The 2020 Forest City Film Festival brings virtual screenings to your living room
Photo: Dorothy Down, executive director, Forest City Film Festival
GRAB SOME POPCORN, get cozy on the couch and get ready for the fifth annual Forest City Film Festival.
With the coronavirus pandemic necessitating the move to a virtual format, FCFF organizers have come together to curate a list of more than 75 films that audiences can watch without having to set foot out the door.
Looking for the silver lining, executive director Dorothy Downs says this year’s program has the potential to attract film lovers across the country — or even across the globe — with its flexible format. “I’m encouraged to know we aren’t limited by geography,” she says.
That extended reach applies not just to viewers, but also to the experts who will be engaging remotely to lead industry workshops and participate in panel sessions.
“We are working to build capacity and enable independent filmmakers and content creators to work from their homes across Southwestern Ontario,” explains Downs. “To be able to connect with the industry in this way is huge.”
This year’s festival will run from October 17 to 25, with live screening of programs available daily. In addition to the films, there will be 30 programs, including interactive question-and-answer sessions, conversations with notable industry personalities and a youth film festival.
“People will have the option to purchase tickets as films become available,” says Downs, “and can view them anytime up to November 1.”
That gives people in different time zones the ability to stream them at a time that works for them, and they can have the whole family or people in their bubbles watch with them, all for the price of one $10 ticket. “Once they download, they will have 24 hours to watch a film,” Downs adds.
For $125, viewers have access to all — feature films, documentaries, shorts, animations, music videos (a new category this year), foreign language films and Q&A sessions with industry professionals and content creators that follow each screening.
Ensuring that the youth film festival competition would also go forward this year was a bit of a challenge, notes Downs. In the past, students working on submissions would receive one-on-one guidance from their teachers. When it became apparent that high-school students would not be returning to classrooms, FCFF created a series of online how-to seminars to support participants. ‘Filmmaker 101’ began streaming in April (sessions are available to view on YouTube), and topics include everything from basic elements of a film or documentary to camera angles, sound and lighting and pitching a screenplay.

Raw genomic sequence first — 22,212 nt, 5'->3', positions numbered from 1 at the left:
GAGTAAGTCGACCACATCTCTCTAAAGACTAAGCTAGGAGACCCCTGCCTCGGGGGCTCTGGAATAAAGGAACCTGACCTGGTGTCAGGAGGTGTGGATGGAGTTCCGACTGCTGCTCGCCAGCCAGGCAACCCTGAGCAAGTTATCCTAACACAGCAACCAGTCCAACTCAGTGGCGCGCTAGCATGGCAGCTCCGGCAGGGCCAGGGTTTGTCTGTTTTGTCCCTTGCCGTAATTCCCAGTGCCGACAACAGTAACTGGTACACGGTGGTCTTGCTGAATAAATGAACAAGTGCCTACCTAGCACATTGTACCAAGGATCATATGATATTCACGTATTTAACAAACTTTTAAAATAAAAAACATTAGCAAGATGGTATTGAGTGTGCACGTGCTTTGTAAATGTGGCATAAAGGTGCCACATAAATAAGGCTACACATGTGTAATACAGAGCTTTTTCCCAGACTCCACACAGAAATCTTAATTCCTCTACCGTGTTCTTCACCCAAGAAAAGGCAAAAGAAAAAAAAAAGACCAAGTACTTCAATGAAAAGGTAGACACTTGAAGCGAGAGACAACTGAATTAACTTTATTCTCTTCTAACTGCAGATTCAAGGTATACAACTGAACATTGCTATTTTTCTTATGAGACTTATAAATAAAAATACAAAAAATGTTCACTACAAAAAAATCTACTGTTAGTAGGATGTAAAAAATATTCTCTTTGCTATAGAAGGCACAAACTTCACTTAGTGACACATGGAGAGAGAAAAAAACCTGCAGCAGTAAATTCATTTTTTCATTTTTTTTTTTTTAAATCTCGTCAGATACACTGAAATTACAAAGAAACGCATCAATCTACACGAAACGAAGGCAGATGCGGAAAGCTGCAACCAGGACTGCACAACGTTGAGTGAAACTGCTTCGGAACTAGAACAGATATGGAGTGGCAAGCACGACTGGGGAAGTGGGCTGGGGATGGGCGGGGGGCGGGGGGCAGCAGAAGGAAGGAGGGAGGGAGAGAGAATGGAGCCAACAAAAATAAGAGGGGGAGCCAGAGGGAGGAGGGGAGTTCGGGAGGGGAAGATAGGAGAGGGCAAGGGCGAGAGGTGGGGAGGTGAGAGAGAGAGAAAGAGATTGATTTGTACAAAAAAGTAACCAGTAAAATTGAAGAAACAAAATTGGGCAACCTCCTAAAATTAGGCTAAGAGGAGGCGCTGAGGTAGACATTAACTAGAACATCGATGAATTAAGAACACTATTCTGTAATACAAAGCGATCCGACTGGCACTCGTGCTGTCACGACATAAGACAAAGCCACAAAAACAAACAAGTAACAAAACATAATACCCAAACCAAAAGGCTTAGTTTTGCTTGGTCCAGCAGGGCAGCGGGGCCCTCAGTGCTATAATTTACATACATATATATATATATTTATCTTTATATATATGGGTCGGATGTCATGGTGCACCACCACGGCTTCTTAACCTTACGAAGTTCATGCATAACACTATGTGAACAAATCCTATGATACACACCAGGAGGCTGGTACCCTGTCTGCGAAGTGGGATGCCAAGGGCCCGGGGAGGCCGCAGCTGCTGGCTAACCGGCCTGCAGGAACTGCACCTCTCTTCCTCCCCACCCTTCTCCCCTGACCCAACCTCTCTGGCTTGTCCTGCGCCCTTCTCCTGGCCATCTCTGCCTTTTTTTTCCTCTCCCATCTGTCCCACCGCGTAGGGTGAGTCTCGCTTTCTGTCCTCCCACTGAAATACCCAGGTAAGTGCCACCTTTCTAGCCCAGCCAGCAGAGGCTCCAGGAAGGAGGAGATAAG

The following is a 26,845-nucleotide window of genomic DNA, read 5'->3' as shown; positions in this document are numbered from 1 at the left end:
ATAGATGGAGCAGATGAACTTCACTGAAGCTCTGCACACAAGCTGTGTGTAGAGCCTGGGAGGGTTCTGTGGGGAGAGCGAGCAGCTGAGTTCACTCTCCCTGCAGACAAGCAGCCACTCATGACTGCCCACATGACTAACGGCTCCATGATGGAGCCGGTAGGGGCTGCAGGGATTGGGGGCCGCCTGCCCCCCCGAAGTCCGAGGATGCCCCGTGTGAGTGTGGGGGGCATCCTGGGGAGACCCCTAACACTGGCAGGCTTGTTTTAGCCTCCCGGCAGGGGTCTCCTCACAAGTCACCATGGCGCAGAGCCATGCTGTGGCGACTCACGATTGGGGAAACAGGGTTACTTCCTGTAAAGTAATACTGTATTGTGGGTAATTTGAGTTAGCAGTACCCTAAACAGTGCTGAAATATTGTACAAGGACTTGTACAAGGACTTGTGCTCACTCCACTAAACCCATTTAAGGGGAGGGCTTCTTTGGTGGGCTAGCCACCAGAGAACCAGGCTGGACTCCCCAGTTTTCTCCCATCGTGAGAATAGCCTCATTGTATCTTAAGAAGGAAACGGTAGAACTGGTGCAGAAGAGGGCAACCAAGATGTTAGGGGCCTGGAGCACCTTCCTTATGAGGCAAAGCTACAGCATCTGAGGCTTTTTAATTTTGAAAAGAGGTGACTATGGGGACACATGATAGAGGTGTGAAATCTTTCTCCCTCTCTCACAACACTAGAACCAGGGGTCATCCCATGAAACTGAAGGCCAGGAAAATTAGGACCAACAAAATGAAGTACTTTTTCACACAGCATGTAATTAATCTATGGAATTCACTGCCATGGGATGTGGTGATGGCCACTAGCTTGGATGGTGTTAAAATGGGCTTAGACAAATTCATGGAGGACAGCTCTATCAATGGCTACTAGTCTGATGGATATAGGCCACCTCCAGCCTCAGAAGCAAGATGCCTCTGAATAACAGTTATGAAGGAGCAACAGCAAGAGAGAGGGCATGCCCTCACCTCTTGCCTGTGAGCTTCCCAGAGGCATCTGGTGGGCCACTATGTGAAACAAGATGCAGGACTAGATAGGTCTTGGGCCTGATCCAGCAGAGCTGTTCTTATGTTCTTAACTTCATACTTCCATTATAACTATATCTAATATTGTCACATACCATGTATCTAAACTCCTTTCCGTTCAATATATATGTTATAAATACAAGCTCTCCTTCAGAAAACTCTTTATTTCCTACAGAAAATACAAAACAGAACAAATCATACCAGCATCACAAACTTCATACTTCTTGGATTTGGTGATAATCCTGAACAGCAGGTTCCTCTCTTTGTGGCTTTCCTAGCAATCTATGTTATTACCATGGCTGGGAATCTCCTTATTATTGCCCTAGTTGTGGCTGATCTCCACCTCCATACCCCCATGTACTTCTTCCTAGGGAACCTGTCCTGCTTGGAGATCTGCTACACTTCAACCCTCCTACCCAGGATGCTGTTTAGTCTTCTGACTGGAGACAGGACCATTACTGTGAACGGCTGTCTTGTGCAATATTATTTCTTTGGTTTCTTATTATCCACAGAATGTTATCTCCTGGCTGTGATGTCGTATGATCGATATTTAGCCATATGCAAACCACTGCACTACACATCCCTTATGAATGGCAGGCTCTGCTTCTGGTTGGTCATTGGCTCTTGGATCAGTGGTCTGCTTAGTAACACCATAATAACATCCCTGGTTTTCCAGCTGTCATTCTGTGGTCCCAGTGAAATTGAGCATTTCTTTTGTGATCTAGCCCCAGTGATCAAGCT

Based on the success of that experience, FCFF now has partnerships with both London school boards to create more online seminars this year and has also had inquiries from school boards as far away as Timmins. The new format means that even very remote areas can tap into expertise that they might not have access to in person.
The city’s annual celebration of motion pictures has drawn thousands of film fans to venues like the Wolf Performance Hall since it launched in 2016. FCFF focuses on films that have a connection to Southwestern Ontario, including dramas, comedies, action films, thrillers and documentaries that tell “very personal and fascinating stories,” says Downs . This year there are also four French films and one international film (all subtitled in English).
“For our international screening, we connect it to a population in our area,” says Downs. “This year it is a film from Columbia.”
For Downs, the decision to go ahead with the festival knowing that many small film festivals had been cancelled and even the renowned Toronto International Film Festival had scaled down significantly, was a leap of faith.
“We don’t know if this will work, but we were blown away by the submissions and very thankful that our sponsors have been so supportive. They did not pull the plug, even though it’s been a very difficult year,” says Downs.
“We will be publicly announcing the films on September 17, and we expect some people will purchase tickets right away, but most people tend to buy their tickets in the last week. If people value having a local film festival, we really need them to show their support.” Kym Wolfe
To view this story in Virtual Paper format, click here.